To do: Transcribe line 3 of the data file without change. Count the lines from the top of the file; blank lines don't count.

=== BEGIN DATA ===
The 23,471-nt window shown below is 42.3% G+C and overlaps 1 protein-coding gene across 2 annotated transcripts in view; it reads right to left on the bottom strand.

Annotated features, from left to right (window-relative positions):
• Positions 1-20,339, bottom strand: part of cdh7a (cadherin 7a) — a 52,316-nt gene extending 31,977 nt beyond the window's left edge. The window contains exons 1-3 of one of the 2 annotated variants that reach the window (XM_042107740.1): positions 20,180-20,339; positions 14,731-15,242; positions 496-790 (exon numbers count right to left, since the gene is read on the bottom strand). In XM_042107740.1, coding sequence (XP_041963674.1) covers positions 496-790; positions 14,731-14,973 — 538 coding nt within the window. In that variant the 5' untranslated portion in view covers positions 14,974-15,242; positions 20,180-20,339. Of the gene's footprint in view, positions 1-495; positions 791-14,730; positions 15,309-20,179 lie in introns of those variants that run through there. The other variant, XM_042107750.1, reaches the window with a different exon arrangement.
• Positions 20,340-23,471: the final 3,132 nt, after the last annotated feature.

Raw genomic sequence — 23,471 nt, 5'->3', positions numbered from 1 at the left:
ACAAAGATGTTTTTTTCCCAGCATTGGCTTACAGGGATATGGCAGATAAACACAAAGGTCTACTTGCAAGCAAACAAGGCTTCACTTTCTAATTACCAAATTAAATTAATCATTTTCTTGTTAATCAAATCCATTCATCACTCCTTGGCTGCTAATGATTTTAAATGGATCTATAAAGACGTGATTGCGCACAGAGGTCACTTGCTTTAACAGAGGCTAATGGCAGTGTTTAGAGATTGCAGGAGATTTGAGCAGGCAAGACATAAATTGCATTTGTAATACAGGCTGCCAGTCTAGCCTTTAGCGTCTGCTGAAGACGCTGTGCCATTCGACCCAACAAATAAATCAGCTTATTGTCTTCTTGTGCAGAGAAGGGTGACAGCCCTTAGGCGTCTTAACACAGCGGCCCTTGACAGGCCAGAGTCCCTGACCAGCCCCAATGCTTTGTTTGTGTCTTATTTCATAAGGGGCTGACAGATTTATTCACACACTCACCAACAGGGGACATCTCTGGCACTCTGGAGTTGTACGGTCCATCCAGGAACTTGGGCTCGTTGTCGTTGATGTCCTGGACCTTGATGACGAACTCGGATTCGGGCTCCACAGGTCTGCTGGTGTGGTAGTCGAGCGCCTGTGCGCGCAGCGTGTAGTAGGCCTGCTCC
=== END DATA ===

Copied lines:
• Positions 1-20,339, bottom strand: part of cdh7a (cadherin 7a) — a 52,316-nt gene extending 31,977 nt beyond the window's left edge. The window contains exons 1-3 of one of the 2 annotated variants that reach the window (XM_042107740.1): positions 20,180-20,339; positions 14,731-15,242; positions 496-790 (exon numbers count right to left, since the gene is read on the bottom strand). In XM_042107740.1, coding sequence (XP_041963674.1) covers positions 496-790; positions 14,731-14,973 — 538 coding nt within the window. In that variant the 5' untranslated portion in view covers positions 14,974-15,242; positions 20,180-20,339. Of the gene's footprint in view, positions 1-495; positions 791-14,730; positions 15,309-20,179 lie in introns of those variants that run through there. The other variant, XM_042107750.1, reaches the window with a different exon arrangement.